The Renewable Hydrogen Fuel Cell Collaborative (RHFCC) is dedicated to aiding in research and development to remove barriers to adoption and make hydrogen-powered, zero-emission vehicles a viable option in the Midwest region.

The RHFCC operates out of The Energy Policy Center at Cleveland State University and is connected with research institutions and organizations across the country. The research community is working hard on a variety of projects to improve the prospects for fuel cells. A few of the notable projects include:

  • Renewable production pathways – The RHFCC will soon be commissioning a study to examine the most economic methods for renewable hydrogen production in the Midwest.
  • Direct conversion – The National Renewable Energy Laboratory, among others, is working on a process to produce hydrogen directly from sunlight, a process similar to photosynthesis.
  • Fuel cell improvement – Many research groups, including OSU, are working on a variety of ideas for making fuel cells more efficient, able to use a variety of fuels, cheaper to manufacture and more robust in use.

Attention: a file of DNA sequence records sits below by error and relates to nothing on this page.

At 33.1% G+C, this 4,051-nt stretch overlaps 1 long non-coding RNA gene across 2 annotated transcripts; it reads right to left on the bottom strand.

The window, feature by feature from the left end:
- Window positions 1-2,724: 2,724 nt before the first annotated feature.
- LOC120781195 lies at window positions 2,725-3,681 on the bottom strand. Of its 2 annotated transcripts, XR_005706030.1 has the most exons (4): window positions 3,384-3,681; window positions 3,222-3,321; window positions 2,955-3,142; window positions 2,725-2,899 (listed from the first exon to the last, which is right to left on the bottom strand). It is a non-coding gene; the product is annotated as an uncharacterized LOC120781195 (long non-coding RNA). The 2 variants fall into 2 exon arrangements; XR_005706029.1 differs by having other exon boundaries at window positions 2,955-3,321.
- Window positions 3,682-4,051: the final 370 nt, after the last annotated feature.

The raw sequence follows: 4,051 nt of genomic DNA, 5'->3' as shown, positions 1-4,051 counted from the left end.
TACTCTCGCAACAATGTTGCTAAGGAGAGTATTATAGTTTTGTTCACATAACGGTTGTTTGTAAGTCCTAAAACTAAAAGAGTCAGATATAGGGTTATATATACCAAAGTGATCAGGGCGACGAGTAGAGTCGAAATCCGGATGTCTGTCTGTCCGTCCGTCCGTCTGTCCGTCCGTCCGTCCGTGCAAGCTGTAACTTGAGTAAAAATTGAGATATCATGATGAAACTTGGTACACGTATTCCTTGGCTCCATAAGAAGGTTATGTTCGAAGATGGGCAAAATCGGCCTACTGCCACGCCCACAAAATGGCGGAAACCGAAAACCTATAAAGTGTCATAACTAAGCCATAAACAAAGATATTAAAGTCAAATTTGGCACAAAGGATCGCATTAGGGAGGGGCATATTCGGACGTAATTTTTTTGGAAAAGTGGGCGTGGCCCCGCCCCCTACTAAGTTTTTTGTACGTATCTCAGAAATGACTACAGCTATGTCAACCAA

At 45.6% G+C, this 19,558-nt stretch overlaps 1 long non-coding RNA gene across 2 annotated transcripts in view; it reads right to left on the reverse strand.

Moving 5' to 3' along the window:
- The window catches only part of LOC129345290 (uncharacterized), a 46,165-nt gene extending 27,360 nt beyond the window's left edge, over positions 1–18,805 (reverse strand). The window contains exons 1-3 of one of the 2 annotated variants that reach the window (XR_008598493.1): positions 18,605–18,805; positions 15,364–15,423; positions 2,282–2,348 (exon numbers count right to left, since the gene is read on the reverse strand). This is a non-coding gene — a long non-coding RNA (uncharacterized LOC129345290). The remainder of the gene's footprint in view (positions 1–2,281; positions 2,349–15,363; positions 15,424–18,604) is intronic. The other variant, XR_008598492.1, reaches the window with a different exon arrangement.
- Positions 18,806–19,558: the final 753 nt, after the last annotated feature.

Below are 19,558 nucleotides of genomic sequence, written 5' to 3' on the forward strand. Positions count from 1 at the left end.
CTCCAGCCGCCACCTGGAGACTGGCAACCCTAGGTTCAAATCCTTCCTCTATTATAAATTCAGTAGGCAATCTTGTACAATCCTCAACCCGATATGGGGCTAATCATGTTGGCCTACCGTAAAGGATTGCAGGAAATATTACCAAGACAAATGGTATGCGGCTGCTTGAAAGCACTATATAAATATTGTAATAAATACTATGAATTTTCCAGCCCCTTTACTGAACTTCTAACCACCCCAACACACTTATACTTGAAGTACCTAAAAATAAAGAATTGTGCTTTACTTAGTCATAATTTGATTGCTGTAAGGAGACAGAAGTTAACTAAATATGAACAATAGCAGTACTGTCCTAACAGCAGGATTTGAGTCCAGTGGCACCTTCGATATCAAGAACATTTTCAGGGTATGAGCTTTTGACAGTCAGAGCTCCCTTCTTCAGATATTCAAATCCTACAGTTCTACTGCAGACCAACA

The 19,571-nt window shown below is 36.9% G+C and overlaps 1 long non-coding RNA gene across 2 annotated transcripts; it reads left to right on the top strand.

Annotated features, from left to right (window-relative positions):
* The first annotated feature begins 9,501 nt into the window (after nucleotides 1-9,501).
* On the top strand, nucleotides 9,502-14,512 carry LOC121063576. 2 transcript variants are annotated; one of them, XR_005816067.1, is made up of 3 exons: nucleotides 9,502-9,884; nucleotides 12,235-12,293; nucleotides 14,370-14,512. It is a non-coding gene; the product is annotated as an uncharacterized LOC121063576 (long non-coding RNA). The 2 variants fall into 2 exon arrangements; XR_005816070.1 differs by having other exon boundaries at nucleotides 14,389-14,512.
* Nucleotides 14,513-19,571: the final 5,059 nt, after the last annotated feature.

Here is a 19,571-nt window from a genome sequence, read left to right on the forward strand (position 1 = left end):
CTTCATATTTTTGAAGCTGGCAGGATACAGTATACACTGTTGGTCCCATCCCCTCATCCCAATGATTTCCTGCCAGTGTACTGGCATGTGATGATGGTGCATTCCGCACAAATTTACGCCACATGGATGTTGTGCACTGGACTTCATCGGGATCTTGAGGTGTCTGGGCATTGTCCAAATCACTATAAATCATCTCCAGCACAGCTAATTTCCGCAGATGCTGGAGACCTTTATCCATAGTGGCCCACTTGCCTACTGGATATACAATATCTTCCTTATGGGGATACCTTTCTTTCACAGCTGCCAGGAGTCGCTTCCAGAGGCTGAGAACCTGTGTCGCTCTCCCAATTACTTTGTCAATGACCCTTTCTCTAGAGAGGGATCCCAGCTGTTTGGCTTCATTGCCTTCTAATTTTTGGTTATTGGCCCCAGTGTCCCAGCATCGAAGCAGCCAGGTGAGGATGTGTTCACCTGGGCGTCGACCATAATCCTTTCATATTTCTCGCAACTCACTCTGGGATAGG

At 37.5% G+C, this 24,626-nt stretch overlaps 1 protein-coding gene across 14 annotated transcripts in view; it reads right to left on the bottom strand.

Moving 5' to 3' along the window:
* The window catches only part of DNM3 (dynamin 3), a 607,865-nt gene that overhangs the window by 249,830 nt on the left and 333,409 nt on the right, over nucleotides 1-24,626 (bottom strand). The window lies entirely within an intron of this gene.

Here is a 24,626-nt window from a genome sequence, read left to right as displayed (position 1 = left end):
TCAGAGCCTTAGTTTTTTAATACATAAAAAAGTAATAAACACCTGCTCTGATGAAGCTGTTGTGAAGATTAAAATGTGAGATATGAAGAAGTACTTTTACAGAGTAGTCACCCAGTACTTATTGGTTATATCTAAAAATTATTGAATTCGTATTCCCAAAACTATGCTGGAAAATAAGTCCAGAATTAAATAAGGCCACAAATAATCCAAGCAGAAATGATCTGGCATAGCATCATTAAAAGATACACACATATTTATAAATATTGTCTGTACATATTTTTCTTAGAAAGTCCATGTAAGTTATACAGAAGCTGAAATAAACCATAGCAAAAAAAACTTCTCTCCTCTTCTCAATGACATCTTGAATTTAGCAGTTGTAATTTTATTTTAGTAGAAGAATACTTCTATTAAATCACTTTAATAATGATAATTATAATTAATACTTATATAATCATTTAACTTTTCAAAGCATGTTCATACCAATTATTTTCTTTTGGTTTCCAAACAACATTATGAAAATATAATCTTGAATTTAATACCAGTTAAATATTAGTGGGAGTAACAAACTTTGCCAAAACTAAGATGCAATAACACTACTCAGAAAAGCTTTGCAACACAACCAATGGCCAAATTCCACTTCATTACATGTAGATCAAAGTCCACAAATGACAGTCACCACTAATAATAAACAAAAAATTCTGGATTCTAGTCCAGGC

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“Along with enabling us to cut our fuel costs by as much as fifty percent in the years ahead, this project will drive investment, research, business development and job creation in Stark County and across our state.”

Kirt Conrad, Executive Director/CEO, Stark Area Regional Transit Authority
Stark Area Regional Transit Authority

As much as 20 percent of all electric vehicles worldwide will be powered by fuel cells by 2030.

Bosch Press Release

"Fuel cells have the greatest long-term potential to solve society's environmental and energy concerns."

Steve Center, Vice President, Connected and Environmental Business Development Office, American Honda Motor Co., Inc.
American Honda Motor Co., Inc.

Toyota is committed to fuel cell electric technology as a powertrain for the future because it's a clean, scalable platform that can meet a broad range of mobility needs with zero emissions.

Bob Carter, Executive VP for Automotive Operations at Toyota

Hydrogen is a central pillar of the energy transformation required to decrease CO2 emissions and limit global warming to two degrees Celsius.

McKinsey & Company on behlaf of the Hydrogen Council
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